Snowshoes are invaluable for hiking in deep or soft snow. There are different models for different types of activities and terrain. If you are unfamiliar with snowshoes, the link below provides an excellent overview of the various types.
Generally, the categories of snowshoes are recreational, adventure, and backcountry. Recreational snowshoes were designed for traveling mostly on flat terrain or simple snow trails. Adventure snowshoes were made for more challeging terrain and have better bindings and crampons. Backcountry snowshoes were designed for extreme conditions such as that found when winter mountaineering or backcountry snowboarding. Backcountry snowshoes have high end bindings and crampons for steeper and more rugged terrain.
Some factors to consider when shopping for snowshoes are:
Size: Snowshoes come in different physical sizes and have a rating for recommended load or carrying capacity. Estimate your weight (including pack) and select an appropriately sized snowshoe. Some snowshoes are made specifically for women and kids.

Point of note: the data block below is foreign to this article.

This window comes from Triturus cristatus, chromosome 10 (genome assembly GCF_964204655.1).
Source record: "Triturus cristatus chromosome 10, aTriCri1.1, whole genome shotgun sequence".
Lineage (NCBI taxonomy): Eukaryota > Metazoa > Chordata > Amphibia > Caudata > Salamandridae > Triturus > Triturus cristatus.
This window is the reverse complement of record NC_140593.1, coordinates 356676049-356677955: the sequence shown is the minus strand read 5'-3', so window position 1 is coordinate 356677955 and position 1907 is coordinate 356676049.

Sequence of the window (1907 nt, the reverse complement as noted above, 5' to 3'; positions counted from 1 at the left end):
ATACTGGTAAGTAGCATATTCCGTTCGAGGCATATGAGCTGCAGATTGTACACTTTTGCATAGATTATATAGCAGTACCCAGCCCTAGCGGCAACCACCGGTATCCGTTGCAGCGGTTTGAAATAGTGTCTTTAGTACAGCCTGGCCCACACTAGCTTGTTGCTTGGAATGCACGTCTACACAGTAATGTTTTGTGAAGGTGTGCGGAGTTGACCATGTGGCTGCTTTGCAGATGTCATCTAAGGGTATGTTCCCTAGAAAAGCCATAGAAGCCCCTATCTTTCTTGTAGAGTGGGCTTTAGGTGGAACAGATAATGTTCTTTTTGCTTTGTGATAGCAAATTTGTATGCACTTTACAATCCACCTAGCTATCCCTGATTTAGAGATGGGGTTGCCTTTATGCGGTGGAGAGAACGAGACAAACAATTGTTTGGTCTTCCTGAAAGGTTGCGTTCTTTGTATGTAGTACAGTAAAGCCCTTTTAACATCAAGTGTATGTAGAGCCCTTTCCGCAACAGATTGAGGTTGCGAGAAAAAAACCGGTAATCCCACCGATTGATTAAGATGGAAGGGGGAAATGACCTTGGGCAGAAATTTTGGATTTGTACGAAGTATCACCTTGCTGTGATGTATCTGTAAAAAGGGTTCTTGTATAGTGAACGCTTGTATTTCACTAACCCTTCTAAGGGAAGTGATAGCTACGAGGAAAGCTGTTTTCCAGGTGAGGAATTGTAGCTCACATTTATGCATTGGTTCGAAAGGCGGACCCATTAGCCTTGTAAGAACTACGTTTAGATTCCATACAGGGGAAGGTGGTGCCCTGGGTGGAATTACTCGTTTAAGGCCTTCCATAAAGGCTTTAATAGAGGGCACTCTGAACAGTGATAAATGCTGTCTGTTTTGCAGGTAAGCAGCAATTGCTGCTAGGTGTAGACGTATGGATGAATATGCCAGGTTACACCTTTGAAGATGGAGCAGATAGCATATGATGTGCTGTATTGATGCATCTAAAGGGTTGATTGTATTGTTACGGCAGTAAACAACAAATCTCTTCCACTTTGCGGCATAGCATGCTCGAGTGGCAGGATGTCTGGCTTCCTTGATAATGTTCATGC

Frames and Decking: Most snowshoes are made with either an aluminum frame and synthetic decking, or plastic decking. Both have advantages. Generally, the synthetic decking is lighter and quieter, and the plastic decking is stable and more durable.
Bindings: Most bindings will accomodate a wide variety of boot sizes. However, double-check before buying if you plan to use plastic boots to ensure that they fit in the bindings.
- Rotating Bindings pivot, allowing for a more natural step and snow to shake free. However, backing up and stepping over objects can be clumsy.
- Fixed Bindings do not pivot and are better for backing up and stepping over objects, but they are not as comfortable for climbing.
Traction Devices: The built in crampons are especially important for hiking or climbing in steep terrain. Each snowshoe has a different design.
Snowshoe basics, by REI.